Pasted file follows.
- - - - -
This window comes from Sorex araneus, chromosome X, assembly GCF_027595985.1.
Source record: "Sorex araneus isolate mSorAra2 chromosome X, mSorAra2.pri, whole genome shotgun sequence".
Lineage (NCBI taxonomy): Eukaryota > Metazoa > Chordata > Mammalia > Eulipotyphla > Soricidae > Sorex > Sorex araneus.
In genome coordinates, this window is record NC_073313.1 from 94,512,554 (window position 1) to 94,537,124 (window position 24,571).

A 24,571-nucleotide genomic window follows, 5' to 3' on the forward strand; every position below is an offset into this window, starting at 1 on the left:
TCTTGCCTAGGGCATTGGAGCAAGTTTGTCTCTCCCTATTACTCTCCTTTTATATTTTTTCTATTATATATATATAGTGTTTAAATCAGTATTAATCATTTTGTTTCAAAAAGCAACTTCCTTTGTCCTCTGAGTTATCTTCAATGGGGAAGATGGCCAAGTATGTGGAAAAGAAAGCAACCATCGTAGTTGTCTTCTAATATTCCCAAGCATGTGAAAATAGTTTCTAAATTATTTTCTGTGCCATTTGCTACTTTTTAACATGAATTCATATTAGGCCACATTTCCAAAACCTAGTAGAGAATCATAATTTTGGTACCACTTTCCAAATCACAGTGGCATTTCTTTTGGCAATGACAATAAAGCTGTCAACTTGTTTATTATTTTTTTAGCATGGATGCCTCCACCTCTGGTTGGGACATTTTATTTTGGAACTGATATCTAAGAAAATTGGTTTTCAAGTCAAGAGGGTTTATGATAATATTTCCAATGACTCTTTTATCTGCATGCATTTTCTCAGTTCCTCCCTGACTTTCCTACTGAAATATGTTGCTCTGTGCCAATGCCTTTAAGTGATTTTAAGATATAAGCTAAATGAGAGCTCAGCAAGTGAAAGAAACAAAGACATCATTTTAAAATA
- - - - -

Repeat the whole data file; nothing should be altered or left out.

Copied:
This window comes from Sorex araneus, chromosome X, assembly GCF_027595985.1.
Source record: "Sorex araneus isolate mSorAra2 chromosome X, mSorAra2.pri, whole genome shotgun sequence".
Lineage (NCBI taxonomy): Eukaryota > Metazoa > Chordata > Mammalia > Eulipotyphla > Soricidae > Sorex > Sorex araneus.
In genome coordinates, this window is record NC_073313.1 from 94,512,554 (window position 1) to 94,537,124 (window position 24,571).

A 24,571-nucleotide genomic window follows, 5' to 3' on the forward strand; every position below is an offset into this window, starting at 1 on the left:
TCTTGCCTAGGGCATTGGAGCAAGTTTGTCTCTCCCTATTACTCTCCTTTTATATTTTTTCTATTATATATATATAGTGTTTAAATCAGTATTAATCATTTTGTTTCAAAAAGCAACTTCCTTTGTCCTCTGAGTTATCTTCAATGGGGAAGATGGCCAAGTATGTGGAAAAGAAAGCAACCATCGTAGTTGTCTTCTAATATTCCCAAGCATGTGAAAATAGTTTCTAAATTATTTTCTGTGCCATTTGCTACTTTTTAACATGAATTCATATTAGGCCACATTTCCAAAACCTAGTAGAGAATCATAATTTTGGTACCACTTTCCAAATCACAGTGGCATTTCTTTTGGCAATGACAATAAAGCTGTCAACTTGTTTATTATTTTTTTAGCATGGATGCCTCCACCTCTGGTTGGGACATTTTATTTTGGAACTGATATCTAAGAAAATTGGTTTTCAAGTCAAGAGGGTTTATGATAATATTTCCAATGACTCTTTTATCTGCATGCATTTTCTCAGTTCCTCCCTGACTTTCCTACTGAAATATGTTGCTCTGTGCCAATGCCTTTAAGTGATTTTAAGATATAAGCTAAATGAGAGCTCAGCAAGTGAAAGAAACAAAGACATCATTTTAAAATA